Toyota will build electric vehicles in the United States as early as 2025 at its Kentucky plant, which is currently the company’s biggest manufacturing facility worldwide.

The report comes via Nikkei, which writes that Toyota’s new president, Koji Sato, has signaled that pivoting towards EVs will become a priority during his tenure after the Japanese brand got its share of criticism for being late to the electrification game and arguing against EV-only extremists.

Despite being the world’s biggest carmaker, Toyota only made about 24,000 EVs under its own and the Lexus brands in 2022, while Tesla sold more than 1 million cars in the same year.

In the not-too-distant past, the Japanese marque’s chief scientist said that going full-EV isn’t the answer to reducing carbon emissions, as a lot of people don’t use the full capacity of an EV's battery, and that the solution is a more diversified approach, with smaller batteries fitted to more cars, which basically means more hybrids and plug-in hybrids.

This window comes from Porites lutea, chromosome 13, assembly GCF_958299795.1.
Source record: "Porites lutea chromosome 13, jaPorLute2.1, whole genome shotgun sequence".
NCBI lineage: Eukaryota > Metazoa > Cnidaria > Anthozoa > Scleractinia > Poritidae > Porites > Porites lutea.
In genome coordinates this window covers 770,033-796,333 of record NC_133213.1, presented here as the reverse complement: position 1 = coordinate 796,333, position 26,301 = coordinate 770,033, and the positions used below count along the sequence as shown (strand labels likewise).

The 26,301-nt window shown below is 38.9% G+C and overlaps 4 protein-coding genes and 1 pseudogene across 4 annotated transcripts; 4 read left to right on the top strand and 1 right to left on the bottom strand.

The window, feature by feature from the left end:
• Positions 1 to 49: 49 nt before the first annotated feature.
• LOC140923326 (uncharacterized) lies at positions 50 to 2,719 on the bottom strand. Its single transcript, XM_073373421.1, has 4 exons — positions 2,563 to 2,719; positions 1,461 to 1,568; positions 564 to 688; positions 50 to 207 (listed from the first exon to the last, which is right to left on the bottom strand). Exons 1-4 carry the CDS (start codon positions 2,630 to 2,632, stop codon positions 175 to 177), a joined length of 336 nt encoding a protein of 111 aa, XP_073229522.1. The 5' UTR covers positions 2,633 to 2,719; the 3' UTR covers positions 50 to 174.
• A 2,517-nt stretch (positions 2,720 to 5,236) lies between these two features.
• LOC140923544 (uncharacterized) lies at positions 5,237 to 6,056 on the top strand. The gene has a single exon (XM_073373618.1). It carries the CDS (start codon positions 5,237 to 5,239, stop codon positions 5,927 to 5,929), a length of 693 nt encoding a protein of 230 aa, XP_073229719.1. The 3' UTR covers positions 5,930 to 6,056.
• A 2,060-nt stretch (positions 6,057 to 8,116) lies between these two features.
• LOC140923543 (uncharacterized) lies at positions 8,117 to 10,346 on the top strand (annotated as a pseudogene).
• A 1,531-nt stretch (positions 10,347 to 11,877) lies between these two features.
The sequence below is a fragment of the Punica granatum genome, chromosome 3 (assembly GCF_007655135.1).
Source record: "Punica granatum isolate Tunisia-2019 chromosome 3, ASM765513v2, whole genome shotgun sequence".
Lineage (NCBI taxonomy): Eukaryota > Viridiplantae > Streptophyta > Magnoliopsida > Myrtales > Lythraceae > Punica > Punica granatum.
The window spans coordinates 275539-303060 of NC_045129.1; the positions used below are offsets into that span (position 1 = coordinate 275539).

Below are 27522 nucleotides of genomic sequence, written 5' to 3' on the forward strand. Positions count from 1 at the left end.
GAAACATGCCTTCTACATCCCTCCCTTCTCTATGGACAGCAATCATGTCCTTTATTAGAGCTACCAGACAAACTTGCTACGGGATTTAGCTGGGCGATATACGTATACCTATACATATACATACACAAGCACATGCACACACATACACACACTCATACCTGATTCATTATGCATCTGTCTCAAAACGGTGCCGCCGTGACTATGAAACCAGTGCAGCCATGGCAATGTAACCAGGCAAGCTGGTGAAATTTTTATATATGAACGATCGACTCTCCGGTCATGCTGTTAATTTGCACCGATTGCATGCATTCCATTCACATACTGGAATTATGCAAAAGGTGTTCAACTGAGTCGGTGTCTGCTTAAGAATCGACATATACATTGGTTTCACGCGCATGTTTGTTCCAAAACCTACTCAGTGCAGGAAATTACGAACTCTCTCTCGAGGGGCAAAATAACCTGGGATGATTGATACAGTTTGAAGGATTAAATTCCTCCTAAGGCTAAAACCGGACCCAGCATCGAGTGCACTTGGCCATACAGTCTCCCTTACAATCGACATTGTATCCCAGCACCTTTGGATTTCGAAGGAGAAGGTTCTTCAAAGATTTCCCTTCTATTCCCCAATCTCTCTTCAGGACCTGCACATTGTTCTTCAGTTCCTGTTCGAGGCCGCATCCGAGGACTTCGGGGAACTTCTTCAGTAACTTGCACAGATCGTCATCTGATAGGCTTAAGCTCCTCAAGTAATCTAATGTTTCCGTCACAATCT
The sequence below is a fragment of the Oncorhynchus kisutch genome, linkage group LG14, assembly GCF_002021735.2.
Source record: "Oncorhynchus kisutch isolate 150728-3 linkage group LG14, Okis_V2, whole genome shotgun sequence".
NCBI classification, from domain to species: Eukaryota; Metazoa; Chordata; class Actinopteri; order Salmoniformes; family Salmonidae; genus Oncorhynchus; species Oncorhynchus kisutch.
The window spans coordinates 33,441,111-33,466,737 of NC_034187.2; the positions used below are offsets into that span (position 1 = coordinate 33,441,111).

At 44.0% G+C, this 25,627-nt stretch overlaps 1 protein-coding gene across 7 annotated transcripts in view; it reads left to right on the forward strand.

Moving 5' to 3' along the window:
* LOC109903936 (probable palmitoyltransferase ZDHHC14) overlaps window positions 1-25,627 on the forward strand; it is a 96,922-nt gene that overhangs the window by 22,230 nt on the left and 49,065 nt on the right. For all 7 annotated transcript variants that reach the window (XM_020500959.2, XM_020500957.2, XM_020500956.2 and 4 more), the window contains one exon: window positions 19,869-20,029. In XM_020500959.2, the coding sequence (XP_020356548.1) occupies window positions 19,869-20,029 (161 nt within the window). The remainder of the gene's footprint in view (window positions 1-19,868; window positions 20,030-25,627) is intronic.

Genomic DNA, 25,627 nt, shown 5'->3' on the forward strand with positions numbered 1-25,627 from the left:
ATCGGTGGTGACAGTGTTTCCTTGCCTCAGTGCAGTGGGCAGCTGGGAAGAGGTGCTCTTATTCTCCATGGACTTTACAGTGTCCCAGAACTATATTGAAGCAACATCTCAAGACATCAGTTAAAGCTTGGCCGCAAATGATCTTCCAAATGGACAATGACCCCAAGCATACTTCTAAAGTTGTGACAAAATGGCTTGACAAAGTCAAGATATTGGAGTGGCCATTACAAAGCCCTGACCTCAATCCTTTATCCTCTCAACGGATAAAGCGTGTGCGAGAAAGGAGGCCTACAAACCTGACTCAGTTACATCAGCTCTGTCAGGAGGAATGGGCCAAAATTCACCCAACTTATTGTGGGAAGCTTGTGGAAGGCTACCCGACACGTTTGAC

Now, in a bid to capitalize on the new government incentives offered in the United States, Toyota plans on upgrading its Kentucky manufacturing plant to produce 10,000 electric SUVs monthly by the end of 2025 and as many as 200,000 units annually from 2026.

Gallery: 2023 Toyota bZ4X: Review

It’s worth noting that the company will continue building internal combustion engine vehicles and hybrids alongside EVs, but only the battery-powered cars will benefit from the $7,500 tax credit for zero-emission vehicles made in the United States. And with a battery plant under construction in North Carolina that’s slated to become operational in 2025, Toyota will make electrics entirely in America, from small components to final assembly.

The Japanese brand currently sells a single all-electric model in the States, the bZ4X, which has an estimated range of 252 miles, but the company’s new CEO has pledged to “drastically” accelerate the rollout of new EVs, a move that will center around a next-generation platform which is expected to arrive around 2026.

Lexus, which is Toyota’s luxury brand, has a different approach, pledging to go full-electric globally by 2035 and selling 1 million EVs worldwide in 2030. At the same time, Toyota as a whole wants to sell as many as 3.5 million EVs in that time frame.

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